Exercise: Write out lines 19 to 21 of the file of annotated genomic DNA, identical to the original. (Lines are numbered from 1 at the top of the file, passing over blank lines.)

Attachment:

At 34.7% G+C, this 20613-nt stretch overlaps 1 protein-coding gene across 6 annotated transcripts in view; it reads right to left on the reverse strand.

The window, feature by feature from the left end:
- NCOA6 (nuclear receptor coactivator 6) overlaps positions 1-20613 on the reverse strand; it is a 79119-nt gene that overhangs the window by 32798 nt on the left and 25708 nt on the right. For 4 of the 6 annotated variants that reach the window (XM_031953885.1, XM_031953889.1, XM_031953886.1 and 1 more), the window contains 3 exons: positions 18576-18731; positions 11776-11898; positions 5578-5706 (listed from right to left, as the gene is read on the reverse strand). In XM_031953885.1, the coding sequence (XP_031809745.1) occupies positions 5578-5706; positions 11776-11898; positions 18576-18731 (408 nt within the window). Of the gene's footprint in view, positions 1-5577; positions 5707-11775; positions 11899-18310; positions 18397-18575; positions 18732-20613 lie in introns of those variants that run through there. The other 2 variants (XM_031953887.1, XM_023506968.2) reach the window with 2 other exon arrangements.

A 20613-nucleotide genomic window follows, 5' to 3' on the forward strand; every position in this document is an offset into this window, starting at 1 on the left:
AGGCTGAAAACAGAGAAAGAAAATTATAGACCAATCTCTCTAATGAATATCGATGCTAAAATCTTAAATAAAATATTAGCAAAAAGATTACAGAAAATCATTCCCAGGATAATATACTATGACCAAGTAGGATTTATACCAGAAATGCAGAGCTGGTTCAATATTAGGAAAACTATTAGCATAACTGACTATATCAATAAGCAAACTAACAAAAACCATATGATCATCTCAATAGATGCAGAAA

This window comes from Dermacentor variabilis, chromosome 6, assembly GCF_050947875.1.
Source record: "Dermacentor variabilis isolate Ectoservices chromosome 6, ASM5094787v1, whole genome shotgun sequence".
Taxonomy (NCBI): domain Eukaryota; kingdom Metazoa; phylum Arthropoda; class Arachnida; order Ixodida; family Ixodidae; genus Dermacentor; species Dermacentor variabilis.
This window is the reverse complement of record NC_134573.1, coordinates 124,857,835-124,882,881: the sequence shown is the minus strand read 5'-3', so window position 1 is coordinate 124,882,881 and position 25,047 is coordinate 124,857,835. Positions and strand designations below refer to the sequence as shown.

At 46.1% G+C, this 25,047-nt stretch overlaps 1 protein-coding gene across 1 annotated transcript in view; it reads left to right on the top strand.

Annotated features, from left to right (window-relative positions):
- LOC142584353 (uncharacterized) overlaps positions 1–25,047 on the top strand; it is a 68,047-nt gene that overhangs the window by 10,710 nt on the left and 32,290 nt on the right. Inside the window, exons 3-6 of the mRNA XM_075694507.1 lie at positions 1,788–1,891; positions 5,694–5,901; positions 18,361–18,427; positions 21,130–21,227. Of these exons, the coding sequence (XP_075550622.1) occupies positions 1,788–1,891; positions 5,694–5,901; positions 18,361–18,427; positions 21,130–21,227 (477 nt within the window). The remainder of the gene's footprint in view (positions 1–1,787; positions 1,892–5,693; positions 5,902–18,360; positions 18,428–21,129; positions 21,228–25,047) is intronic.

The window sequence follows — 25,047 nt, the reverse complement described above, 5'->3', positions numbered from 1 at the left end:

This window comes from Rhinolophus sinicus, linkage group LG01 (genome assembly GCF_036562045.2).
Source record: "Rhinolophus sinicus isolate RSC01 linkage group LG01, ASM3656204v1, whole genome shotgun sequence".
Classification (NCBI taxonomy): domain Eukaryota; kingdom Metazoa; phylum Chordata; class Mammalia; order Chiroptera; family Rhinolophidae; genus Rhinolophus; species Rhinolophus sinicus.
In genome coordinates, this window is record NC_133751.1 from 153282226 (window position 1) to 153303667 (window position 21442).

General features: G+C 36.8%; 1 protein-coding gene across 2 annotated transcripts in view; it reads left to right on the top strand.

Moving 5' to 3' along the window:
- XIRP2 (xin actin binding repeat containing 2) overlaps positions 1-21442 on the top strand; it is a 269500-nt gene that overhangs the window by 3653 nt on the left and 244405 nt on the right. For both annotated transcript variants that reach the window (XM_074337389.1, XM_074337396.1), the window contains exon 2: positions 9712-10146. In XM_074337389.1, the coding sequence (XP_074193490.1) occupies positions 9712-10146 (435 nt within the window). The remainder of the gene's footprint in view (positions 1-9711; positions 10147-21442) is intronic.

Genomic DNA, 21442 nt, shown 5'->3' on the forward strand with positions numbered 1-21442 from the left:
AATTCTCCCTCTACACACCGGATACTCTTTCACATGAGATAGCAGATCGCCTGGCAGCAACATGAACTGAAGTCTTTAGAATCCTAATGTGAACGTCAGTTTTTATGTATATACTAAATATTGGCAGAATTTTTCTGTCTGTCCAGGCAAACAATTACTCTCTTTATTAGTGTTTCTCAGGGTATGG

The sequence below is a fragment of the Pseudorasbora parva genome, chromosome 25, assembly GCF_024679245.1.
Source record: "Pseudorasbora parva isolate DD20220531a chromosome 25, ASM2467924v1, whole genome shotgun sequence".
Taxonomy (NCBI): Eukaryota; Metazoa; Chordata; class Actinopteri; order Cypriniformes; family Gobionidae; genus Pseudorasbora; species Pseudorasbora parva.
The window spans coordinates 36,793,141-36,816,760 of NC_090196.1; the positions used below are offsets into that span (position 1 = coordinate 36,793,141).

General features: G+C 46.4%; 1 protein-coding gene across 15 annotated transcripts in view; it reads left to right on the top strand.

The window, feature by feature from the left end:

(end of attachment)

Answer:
Moving 5' to 3' along the window:
- XIRP2 (xin actin binding repeat containing 2) overlaps positions 1-21442 on the top strand; it is a 269500-nt gene that overhangs the window by 3653 nt on the left and 244405 nt on the right. For both annotated transcript variants that reach the window (XM_074337389.1, XM_074337396.1), the window contains exon 2: positions 9712-10146. In XM_074337389.1, the coding sequence (XP_074193490.1) occupies positions 9712-10146 (435 nt within the window). The remainder of the gene's footprint in view (positions 1-9711; positions 10147-21442) is intronic.

Genomic DNA, 21442 nt, shown 5'->3' on the forward strand with positions numbered 1-21442 from the left: